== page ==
WPP Booster, which is implemented in partnership with the WPP group, targets startups who aspire to play a role in transforming the communication and media industry.
From Start-To-Table is a program supported by Turismo de Portugal and is designed to help re-shape the restaurant ecosystem.
The efforts of the team behind Startup Lisboa have certainly paid off as they have earned well-deserved recognition along the way, including European Enterprise Promotion Award 2013 by European Commission, People’s Choice Award for Best Accelerator or Incubators in Europe by London Web Summit, and Partner of the year 2013 by Portugal Ventures.
Partners, Not Rivals
On whether they see other startup incubators and accelerators in Lisbon as competitors or entities that complement each other, Miguel said they are considered partners rather than rivals.
“It is very important to develop the local ecosystem. So if we want to have a great ecosystem here in Portugal, particularly in Lisbon, it’s very good to attract new players.”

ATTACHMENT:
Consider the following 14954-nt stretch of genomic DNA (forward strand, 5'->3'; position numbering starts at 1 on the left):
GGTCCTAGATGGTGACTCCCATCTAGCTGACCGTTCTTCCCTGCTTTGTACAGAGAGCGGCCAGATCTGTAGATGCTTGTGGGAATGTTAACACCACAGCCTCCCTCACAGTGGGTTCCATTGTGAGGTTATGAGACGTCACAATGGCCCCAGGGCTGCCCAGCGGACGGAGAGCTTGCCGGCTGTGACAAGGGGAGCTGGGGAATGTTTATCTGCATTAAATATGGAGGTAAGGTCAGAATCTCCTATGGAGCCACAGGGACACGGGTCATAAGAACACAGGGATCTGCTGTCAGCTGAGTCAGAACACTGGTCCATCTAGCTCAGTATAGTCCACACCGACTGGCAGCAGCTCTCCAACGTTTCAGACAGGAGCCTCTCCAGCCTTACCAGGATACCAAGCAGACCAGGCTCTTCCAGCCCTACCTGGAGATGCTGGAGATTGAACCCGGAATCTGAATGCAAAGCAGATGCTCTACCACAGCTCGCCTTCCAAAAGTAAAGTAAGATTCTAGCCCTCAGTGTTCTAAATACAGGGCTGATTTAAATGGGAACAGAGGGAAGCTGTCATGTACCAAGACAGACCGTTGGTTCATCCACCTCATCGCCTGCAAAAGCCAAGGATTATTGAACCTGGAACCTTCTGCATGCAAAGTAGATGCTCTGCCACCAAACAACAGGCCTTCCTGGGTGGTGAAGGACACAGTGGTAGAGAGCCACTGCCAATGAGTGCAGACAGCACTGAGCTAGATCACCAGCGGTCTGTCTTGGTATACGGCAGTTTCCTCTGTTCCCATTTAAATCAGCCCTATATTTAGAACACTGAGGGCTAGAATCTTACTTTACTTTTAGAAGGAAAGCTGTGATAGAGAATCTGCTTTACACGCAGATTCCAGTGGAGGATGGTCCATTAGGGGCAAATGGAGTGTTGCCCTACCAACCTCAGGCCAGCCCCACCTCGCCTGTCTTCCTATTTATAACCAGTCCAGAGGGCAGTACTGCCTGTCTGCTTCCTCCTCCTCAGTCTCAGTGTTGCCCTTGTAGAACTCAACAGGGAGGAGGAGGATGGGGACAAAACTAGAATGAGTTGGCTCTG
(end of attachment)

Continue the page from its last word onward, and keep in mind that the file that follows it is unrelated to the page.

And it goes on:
For example, he said, when Second Home came to Lisbon, the first player they met was Startup Lisboa and “we helped them establish their project in the city.”
Second Home is an initiative that offers “workspace as creative as you are” in London, Lisbon, and Los Angeles.
Miguel’s respect for such partnerships is reflected in the fact that Startup Lisboa calls other actors in the startup scene in Portugal their “Friends & Neighbors” on its website.
“We never see that kind of player as competitors. We see them much more like people who are doing great work to grow our ecosystem,” Startup Lisboa’s CEO said.